Another no-no I did this past week was that I gave into the impulse purchase of another book. You might remember I did that at the beginning of the month. That one was only 99 cents; this time it was $7.51. Um, yea. Conclusion: BEHIND by $8.50.
So the grand total for no spend month is: AHEAD by $297.98!!!!
(I included the -$1.38 from the groceries just for you
picky exact types. Don’t want to be accused of cheating, lol.)
This may not seem like a lot of money to get excited about, but for me it is. We have almost NEVER come out ahead before. Like I said, we are usually using money out of reserves to cover current spending, which means that when the auto insurance bill comes due there’s nothing left in there. This month we did not touch ANY of the money that was set aside for long-range bills and Christmas. We also made a hefty credit card payment. Sometimes when we do that at the beginning of the month, we fall short at the end of the month — but NOT THIS TIME!! In addition, we cash-flowed the trip to take the girls back to school (10 hours each way and a hotel night), and we now have an emergency fund. I AM THRILLED.
One thing I am not unaware of, for you sharp ones out there, is that if the beloved Auntie had not sent money, we would only have been ahead by $97.98. Which seems like pretty small potatoes. All I can say about that is that it would still be an improvement for us, lol. And the fact that we did not immediately spend the windfall is also a big change of behavior… just bein’ transparent here… 🙂
Tips for surviving a no spend month TO THE END!
These are in addition to all the information and pointers I’ve given in the previous posts this month. If you have not read them, I would strongly advise doing so before starting your own no spend month.
January is No Spend Month — with printable (BTW the printable has been updated to include all months, so you can have your no spend month whenever you want it!)
How to Plan for a No Spend Month
How to Use a Wish List for Your No Spend Month
7 Good Habits to Keep after a No Spend Month
1) Both spouses have to buy into it. Pun intended, haha. This was the first time The Man really came on board, which is a HUGE reason why it hasn’t worked in the past and did this time.
2) THE WISH LIST TRULY IS A MUST. I neglected to use it towards the end of the month; hence my impulse book buy.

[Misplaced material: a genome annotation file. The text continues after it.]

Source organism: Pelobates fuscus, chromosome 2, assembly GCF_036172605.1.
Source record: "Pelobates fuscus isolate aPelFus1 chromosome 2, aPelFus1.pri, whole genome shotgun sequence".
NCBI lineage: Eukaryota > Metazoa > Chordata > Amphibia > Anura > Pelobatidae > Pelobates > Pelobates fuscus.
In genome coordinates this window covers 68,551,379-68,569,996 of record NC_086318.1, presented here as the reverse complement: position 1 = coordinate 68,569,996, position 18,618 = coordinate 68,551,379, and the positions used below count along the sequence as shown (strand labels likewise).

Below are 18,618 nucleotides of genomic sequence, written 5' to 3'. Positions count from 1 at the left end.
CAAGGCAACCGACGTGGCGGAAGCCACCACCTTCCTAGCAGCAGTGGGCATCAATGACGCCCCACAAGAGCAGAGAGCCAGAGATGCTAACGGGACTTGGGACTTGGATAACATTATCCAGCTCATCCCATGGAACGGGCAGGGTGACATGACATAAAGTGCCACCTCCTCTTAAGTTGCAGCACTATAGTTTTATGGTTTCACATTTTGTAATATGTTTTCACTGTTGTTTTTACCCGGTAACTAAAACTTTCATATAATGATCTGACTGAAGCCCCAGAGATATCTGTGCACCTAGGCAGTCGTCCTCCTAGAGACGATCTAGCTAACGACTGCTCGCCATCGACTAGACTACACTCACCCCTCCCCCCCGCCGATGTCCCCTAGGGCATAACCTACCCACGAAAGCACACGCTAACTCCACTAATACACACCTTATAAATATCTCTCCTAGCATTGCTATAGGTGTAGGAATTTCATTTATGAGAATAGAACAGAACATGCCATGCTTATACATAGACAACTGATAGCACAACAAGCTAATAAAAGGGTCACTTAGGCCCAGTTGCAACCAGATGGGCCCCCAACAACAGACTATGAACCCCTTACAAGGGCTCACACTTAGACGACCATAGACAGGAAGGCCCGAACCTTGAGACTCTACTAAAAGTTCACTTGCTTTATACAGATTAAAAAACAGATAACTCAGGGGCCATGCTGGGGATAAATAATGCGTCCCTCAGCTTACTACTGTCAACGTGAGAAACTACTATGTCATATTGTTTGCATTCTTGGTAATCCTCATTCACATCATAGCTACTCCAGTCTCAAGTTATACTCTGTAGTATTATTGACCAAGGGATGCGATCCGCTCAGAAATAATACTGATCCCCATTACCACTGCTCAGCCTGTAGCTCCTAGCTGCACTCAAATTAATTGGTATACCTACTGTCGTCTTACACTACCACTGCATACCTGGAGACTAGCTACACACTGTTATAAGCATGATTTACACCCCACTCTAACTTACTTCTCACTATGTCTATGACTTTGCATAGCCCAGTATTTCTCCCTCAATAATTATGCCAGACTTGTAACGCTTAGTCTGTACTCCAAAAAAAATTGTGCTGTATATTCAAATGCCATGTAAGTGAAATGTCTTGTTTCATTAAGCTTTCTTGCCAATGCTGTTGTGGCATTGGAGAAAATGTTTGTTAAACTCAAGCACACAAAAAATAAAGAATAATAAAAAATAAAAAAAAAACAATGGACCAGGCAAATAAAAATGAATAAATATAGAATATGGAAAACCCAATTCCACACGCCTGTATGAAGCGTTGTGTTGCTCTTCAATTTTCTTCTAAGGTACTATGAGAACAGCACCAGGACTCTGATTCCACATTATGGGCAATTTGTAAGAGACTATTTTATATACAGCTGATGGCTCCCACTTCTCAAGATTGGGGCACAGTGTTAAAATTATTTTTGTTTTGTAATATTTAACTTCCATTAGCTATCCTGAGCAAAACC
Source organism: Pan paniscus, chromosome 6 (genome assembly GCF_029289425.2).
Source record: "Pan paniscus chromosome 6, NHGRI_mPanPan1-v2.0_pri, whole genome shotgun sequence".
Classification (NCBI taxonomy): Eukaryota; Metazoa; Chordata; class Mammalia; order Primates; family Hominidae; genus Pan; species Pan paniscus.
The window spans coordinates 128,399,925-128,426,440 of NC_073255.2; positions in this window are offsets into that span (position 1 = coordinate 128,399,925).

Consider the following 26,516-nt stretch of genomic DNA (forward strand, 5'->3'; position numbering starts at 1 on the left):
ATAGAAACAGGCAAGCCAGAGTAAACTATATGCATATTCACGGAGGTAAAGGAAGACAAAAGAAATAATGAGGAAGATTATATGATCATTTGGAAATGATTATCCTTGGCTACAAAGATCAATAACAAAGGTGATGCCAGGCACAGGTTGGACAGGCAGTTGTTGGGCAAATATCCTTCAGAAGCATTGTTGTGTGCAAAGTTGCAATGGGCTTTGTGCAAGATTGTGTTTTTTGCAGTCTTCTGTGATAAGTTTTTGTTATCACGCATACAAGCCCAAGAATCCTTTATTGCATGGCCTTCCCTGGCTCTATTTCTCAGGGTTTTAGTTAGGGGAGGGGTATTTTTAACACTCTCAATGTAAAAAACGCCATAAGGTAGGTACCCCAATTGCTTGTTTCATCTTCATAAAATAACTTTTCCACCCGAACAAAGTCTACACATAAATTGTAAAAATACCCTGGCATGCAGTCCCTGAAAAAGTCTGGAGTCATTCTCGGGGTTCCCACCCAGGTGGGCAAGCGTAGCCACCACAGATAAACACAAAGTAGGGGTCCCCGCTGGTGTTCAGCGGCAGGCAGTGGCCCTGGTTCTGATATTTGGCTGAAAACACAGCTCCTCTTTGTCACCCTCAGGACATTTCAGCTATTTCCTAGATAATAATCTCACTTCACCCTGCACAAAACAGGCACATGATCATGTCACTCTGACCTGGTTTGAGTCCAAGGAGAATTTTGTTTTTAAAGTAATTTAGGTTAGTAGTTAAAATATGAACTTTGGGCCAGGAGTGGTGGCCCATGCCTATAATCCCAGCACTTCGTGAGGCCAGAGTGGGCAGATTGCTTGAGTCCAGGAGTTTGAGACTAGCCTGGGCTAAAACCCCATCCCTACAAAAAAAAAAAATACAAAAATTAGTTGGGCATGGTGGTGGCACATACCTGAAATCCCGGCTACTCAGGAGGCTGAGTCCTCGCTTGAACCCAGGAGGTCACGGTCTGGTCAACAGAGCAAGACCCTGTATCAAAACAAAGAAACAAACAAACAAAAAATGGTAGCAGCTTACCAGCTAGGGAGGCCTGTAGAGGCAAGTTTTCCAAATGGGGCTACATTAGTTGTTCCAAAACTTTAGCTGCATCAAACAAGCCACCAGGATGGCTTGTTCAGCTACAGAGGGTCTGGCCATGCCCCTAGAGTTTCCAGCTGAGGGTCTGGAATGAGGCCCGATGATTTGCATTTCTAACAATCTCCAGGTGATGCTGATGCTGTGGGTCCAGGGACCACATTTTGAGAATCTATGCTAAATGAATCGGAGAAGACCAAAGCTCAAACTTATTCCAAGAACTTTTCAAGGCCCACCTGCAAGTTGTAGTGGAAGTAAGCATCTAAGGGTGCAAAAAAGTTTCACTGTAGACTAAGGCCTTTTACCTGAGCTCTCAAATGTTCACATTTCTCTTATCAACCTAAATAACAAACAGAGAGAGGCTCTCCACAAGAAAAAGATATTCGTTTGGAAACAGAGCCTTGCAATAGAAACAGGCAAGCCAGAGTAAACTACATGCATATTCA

3) Set up a secondary emergency fund. This one would be MUCH smaller than your regular emergency fund and would be for unforeseen expenses that are not TRUE emergencies but still can’t wait until next month. I’m thinking around $200 max. I’m thinking this might be a good habit to add to the list of things we are going to do every month from now on.
4) Over-budget for groceries and gas. Don’t take the entire amount out in cash; that way when you use the debit card, you’re not going into the red. If you’re really careful to record each purchase as it happens so that you always know how much is left, you can forego the cash thing altogether… but I don’t recommend it. Another option would be that when you use the debit card, you take that much cash back out of the envelope and deposit it back into the bank… but that’s just too complicated for me.
5) Have a specific goal for what you will do with the leftover money at the end. That keeps you motivated to save as much as you can. The Man and I did not do this, and I think that’s one reason why this last week was so hard. We had nothing to shoot for except a vague “don’t spend.”
6) Keep snacks and water bottles in the car(s). ALWAYS. ‘Nuff said. 🙂
So, overall I am pleased with the results of our first no spend month. I’m thinking that if we do these regularly, maybe once per quarter, that it would be a way to gradually get to the point of living off of last month’s income, which remains a goal of mine.
But wait, there’s more!
If you’ve enjoyed learning the results from our no spend month, I think you’ll like these articles, too!